Velo Orange Utility Bar & Utility Rack: Getting Rolling

Velo Orange Utility Bar & Utility Rack: Getting Rolling – by Guitar Ted

Velo Orange is a bicycle and parts components purveyor which has been around since 2006. Founded as an importer of parts for cyclo-tourists, the company has grown to include frames, forks, and just about everything you might need to build up a bicycle. They also provide accessories like racks, fenders, and bags. In this review we are going to take a look at their newest handle bar and rack, which is meant to work together as a system, called the Utility Bar and Utility Rack.

A look at the Velo Orange Utility Bar on a table top
The Velo Orange Utility Bar

What It Is: The Utility Bar and Utility Rack are a system that integrates the flat handle bar with a front rack meant to support front bags and light to medium weight cargo up to 12lbs. Both the handlebar and rack can be purchased in silver or black as tested here. Both the handlebar and rack are made from steel.

In the case of the Utility Bar, that steel is Chrome-molly and with the rack we are looking at stainless steel. The Utility Bar is configured in such a way that it has five mounting eyelets which are threaded through-holes, four of which are spaced in the same way that water bottle cages are spaced. This means that you can mount water bottle cages in two places, on the front or back of the handlebar, or the Utility Rack and water bottle cages. The Utility Bar comes in a flat (tested) or riser version.

A look at the Velo Orange Utility Rack on a table top.
The Velo Orange Utility Rack

The Utility Rack has tabs which allow for the rack to be oriented in two ways, and the unused tabs then can work as places to thread straps or hook to which can be useful for attaching bags or to use straps with to secure cargo to the rack. It also features eyelets placed at either end of the rack which would allow one to mount a generator light no matter which way you orient the rack.

The Utility Rack comes with stainless steel hardware to mount it to the Utility Bar. However; if you want to use some small spacers to place the rack further away from the Utility Bar, (which might be useful in order to run brake and shift cables or hydraulic hoses), you’ll have to come up with those spacers and longer bolts yourself.

The Utility Bar is just shy of 800mm in width and weighs in at 820 grams. The Utility rack weighs 570 grams with its included hardware. Prices are yet to be determined, but Velo Orange expects these bars and rack to be available by late May/early June of 2023. UPDATED 5/12/23: The pricing has been set at $130.00 USD for the Utility Bar and $90.00 USD for the Utility Rack for either black or silver.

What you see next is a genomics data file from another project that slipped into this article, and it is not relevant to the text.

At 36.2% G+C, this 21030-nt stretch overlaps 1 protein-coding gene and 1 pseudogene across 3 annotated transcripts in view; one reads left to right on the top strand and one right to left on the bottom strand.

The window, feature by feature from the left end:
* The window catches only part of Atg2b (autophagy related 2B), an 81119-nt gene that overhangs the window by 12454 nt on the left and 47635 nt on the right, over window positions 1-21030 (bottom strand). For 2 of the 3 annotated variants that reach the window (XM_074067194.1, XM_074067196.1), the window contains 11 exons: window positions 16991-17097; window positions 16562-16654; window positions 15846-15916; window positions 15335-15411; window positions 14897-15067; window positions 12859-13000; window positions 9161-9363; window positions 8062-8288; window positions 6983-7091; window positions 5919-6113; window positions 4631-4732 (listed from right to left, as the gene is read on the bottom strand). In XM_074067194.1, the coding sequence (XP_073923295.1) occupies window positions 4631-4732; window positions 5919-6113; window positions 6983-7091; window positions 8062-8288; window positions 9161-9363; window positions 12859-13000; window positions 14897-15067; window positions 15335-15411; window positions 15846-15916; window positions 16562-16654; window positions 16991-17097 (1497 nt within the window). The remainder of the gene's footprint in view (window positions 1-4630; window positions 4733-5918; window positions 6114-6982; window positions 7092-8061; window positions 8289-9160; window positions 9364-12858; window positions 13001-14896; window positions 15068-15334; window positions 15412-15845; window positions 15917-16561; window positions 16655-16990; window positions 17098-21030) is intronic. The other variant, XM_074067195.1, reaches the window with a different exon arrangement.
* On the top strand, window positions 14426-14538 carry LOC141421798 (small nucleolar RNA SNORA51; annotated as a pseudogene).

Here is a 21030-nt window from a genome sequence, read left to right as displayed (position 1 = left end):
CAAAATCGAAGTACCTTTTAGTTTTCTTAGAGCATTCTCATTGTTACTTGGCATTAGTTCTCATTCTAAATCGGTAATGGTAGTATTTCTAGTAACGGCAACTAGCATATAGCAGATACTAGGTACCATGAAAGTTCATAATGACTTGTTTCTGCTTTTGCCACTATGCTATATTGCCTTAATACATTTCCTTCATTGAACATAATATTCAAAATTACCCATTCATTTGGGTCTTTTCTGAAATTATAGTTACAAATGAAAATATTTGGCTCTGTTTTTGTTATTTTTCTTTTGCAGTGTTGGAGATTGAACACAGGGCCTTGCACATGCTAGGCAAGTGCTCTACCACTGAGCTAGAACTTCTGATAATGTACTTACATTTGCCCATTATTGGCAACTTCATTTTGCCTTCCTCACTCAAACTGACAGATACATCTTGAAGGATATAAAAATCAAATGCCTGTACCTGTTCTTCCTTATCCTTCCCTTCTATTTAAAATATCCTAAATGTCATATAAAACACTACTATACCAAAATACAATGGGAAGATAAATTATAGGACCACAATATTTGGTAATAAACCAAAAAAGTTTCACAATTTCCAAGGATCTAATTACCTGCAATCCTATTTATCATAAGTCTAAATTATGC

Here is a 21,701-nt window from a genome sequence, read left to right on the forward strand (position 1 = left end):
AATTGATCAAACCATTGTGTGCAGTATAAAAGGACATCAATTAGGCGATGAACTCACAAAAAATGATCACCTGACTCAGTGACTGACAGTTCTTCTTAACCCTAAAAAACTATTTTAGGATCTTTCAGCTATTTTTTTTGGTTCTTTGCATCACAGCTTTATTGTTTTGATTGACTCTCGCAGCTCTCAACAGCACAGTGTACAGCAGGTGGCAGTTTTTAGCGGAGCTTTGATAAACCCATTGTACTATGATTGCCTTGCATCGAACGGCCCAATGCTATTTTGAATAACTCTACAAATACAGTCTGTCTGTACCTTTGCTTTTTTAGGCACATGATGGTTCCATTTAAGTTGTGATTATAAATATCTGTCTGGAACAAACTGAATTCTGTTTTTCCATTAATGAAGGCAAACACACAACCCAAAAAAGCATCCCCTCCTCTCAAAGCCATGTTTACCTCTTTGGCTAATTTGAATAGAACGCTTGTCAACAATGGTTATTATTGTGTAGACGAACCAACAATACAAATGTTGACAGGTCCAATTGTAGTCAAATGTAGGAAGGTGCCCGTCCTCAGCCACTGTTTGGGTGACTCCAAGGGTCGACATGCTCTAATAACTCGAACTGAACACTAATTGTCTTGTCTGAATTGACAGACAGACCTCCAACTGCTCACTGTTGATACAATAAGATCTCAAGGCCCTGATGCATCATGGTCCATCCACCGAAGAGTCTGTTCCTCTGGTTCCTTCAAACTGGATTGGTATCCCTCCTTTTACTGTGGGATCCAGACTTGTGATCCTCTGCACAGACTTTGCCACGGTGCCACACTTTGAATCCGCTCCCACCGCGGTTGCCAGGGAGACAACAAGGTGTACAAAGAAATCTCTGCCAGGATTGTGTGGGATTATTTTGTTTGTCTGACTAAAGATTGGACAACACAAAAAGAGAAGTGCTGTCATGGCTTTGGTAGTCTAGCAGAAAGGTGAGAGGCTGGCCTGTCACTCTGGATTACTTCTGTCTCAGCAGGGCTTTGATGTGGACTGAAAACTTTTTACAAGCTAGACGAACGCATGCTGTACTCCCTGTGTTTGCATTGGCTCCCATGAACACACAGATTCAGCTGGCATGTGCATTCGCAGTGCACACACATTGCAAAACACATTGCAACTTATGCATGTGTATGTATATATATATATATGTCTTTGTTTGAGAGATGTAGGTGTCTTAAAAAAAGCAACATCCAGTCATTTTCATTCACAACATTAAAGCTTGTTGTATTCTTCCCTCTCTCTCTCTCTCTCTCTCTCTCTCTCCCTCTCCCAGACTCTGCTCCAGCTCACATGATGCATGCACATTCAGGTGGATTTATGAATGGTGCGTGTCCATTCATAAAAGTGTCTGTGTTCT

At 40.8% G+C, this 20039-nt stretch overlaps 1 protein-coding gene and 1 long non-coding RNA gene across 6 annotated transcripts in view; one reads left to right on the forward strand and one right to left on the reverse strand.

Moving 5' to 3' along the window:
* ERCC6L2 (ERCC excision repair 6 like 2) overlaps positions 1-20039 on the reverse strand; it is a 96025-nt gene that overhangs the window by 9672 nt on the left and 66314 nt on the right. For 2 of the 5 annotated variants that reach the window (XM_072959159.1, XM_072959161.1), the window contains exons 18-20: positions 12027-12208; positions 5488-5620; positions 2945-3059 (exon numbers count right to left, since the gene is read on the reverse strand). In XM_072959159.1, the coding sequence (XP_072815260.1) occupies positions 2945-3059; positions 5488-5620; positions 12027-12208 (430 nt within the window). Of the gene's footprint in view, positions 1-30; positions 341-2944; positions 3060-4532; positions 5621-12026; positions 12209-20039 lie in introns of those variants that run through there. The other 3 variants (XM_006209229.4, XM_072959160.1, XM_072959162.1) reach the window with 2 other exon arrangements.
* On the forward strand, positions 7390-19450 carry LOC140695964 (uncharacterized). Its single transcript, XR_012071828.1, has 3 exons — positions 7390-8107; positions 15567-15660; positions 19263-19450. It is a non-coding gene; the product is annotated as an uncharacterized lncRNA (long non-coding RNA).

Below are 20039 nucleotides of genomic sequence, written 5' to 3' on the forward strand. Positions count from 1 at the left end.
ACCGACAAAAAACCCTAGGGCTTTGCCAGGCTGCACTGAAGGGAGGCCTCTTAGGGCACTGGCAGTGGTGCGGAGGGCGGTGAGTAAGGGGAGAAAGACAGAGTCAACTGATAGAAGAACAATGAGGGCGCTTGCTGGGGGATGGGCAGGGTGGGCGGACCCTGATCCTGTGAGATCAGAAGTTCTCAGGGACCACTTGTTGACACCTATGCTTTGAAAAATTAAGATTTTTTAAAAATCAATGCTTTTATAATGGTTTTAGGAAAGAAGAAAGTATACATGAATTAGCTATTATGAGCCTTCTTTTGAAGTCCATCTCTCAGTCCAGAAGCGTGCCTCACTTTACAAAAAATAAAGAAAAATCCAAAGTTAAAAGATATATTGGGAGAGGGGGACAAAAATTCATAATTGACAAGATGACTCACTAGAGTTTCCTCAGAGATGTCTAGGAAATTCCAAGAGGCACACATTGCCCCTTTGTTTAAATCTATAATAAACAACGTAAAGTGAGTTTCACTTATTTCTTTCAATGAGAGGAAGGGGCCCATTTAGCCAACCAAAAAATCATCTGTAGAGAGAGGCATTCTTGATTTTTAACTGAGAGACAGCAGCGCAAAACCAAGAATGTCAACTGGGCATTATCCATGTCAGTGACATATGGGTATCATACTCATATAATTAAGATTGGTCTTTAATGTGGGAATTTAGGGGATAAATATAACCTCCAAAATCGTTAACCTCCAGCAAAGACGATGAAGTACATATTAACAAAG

Detail showing a threaded eyelet
The Utility Rack has these threaded eyelets on either end to mount a generator light.

First Impressions: The finish and design look well done and thought out. The handlebar is hefty in the hand and feels more like an implement of destruction than a bicycle component. That said, it has been tested to mountain bike standards and with it doing double duty as a rack mount, I would imagine that a bit more heft was required of it. The Utility Bar is a wide one with a bit of sweep. I measured it at approximately 12° with my digital protractor app. That’s a nice, comfortable amount of sweep and it should feel good when riding.

The way the supporting bar is oriented, and with the plane of the mounting holes for the rack being set in stone, you have a limited arc in which to set you preferred handlebar sweep – up or down. If you get too radical the rack platform will go tipping down or up too far to look “proper”. If you set up the rack platform to be level you’ll get a fairly level to the ground sweep, and that’s how I ended up doing it.

I used a set of mechanical linear pull brakes, so I was able to sneak the cables nicely out of the way, but I may come back to this and use some spacers to see if I can get a different lever orientation. Stay tuned on that. But for now, I topped off the set up with a set of cork grips and older Avid brake levers. I also added a bell. Then I utilized the opportunity to mount two water bottle cages as well. Once I had it all done I thought the set up looked handsome on my old Karate Monkey and I was eager to get a bag and try this all out with some weight on the bike.

The Velo Orange bar and rack set up on a bicycle.

So Far… The Velo Orange Utility Bar and Utility Rack are a unique front bag/cargo solution for bikepacking, gravel riding, commuting, or touring. It is a bit on the heavy side, but the steel construction should prove to be durable and strong. I liked the ability to orient the rack in two different ways and the versatility in being able to mount water bottle cages to the Utility Bar.

As stated, I have some ideas for how to use the Utility Bar and Utility Rack that I am excited to try out. Once I get through a few different uses for the set up I will come back with a final review of the system and let you all know how it worked out.

You can find out more about these and other Velo Orange offerings by visiting their webpage:

Note: Velo Orange sent over the Utility Rack and Utility Bar for test and review at no charge to Riding Gravel. We are not being p[aid nor bribed for this review and we will always strive to give our honest thoughts and opinions throughout.


Author: Guitar Ted

Guitar Ted hails from Iowa. Home of over 70,000 miles of gravel and back roads. An inaugural member of the Gravel Cycling Hall of Fame and Co-creator of Trans Iowa in late 2004- Guitar Ted has been at the forefront of the growth of gravel events and riding since then. Creator of Gravel Grinder News in 2008, he produced the premier calendar of gravel and back road events. GT joined forces with Riding Gravel in late 2014.

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